OK, I appreciate the crucial role of trained mental health experts. But group therapy for money disorders?
Does insurance pay for that?
The New York Times reports that such treatment is a new, but growing field, "where budget planning meets psychological counseling."
The goal is to isolate and treat unhealthy and self-destructive financial behaviors that are not as extreme as pathological gambling, kleptomania or compulsive shopping, but nevertheless afflict large numbers of people.
It apparently is the perfect meeting of two still taboo subjects: money and mental health.
Working out treatment details: In addition to patients' money issues, there are several other things to be worked out in this new treatment area.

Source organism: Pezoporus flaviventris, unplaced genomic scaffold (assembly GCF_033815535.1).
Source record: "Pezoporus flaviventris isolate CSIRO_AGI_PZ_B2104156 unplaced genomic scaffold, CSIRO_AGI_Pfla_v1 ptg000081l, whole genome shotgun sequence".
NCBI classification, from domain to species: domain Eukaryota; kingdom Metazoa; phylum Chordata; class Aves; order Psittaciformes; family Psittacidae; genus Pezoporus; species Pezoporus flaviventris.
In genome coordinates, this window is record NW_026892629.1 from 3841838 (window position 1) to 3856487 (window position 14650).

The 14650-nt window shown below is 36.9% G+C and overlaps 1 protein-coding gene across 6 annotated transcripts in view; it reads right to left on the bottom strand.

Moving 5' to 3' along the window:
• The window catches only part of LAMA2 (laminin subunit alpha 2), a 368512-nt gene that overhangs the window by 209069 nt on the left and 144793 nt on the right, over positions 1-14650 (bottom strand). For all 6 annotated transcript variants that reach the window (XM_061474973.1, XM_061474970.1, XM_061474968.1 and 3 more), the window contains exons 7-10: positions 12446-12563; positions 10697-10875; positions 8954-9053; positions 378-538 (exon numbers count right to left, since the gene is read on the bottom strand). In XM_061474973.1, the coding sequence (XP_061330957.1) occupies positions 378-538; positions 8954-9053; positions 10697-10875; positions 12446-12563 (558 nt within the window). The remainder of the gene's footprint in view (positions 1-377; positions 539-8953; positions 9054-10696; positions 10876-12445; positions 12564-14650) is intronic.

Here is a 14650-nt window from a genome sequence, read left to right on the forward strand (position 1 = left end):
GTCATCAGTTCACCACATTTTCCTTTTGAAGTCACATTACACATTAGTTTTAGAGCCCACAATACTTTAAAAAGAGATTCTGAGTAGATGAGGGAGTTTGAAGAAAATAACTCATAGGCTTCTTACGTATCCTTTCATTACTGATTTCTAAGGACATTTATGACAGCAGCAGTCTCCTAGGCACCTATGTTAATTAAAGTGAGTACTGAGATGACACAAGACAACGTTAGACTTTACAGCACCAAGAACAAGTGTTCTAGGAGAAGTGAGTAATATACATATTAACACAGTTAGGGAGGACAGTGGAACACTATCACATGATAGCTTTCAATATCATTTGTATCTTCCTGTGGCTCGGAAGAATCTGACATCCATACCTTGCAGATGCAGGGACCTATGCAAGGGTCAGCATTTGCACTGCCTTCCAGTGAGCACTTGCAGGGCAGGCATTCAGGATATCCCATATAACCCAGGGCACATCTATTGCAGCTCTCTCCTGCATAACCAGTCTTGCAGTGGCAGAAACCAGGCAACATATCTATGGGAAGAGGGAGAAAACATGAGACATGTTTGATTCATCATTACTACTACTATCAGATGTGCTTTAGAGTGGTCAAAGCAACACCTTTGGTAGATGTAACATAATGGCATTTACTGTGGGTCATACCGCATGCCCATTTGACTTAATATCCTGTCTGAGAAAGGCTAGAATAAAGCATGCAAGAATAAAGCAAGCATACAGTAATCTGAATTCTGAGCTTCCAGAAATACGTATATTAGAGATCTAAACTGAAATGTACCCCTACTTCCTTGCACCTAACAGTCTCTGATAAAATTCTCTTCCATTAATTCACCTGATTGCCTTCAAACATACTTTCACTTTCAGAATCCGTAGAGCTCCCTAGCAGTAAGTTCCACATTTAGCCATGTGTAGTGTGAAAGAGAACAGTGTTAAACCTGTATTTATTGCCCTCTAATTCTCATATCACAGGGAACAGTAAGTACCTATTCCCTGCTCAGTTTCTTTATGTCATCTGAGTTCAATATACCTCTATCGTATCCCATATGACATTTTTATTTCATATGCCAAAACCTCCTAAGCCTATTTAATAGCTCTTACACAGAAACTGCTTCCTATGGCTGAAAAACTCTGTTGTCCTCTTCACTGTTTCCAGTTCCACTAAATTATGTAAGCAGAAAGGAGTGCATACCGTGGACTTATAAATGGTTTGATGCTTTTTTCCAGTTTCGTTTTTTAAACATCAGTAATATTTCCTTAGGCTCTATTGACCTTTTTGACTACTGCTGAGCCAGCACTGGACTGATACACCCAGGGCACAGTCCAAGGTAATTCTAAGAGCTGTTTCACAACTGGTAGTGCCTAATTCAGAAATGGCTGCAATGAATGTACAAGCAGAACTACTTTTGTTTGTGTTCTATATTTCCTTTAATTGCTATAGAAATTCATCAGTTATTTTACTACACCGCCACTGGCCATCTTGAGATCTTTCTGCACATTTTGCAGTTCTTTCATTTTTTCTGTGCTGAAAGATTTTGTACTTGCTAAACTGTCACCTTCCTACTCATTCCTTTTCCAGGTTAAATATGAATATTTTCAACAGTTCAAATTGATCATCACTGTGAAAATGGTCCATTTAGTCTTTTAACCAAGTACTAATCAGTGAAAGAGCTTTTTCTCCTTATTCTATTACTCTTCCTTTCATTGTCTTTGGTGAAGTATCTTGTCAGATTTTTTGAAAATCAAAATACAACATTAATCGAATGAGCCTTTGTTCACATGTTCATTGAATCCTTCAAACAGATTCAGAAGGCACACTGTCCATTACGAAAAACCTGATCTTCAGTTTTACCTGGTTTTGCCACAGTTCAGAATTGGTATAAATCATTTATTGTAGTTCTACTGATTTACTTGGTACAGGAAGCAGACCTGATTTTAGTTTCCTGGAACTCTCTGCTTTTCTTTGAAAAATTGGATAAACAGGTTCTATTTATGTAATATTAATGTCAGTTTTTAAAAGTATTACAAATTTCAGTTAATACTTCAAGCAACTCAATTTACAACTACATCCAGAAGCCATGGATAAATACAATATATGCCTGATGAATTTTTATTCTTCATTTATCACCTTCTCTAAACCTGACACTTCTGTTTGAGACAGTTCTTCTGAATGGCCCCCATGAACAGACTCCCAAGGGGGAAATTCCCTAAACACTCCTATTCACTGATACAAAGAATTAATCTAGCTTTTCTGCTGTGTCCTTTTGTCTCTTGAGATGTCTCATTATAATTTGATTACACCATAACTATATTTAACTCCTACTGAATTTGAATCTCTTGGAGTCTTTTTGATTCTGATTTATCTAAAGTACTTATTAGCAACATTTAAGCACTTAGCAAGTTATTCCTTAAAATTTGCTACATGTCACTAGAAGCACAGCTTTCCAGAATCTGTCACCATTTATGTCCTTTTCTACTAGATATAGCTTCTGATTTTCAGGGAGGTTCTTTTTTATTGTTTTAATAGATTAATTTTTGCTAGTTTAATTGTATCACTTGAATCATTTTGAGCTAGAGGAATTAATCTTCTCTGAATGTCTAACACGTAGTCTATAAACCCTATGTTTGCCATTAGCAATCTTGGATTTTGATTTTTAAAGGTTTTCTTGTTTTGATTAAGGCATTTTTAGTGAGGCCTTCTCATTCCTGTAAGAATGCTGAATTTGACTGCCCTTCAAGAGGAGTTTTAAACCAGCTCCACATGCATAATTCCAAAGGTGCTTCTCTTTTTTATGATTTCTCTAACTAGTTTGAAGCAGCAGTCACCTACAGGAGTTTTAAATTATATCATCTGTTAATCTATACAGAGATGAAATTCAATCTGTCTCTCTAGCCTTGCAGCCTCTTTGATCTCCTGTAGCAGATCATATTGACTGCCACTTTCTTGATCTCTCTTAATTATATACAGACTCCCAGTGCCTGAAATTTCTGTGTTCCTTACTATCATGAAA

For example, reports the Times, the American Psychological Association's professional code of ethics says that therapists should not enter into outside relationships with clients, including business arrangements like financial planning.
Of course, to pay the shrink's bills, some patients probably already have consulted financial experts.
And the new bottom line is that the official treatment of money disorders now gives the phrase "I'm crazy for those Manolo Blahniks," uttered by over-spending Sex and the City wannabes, a whole new meaning.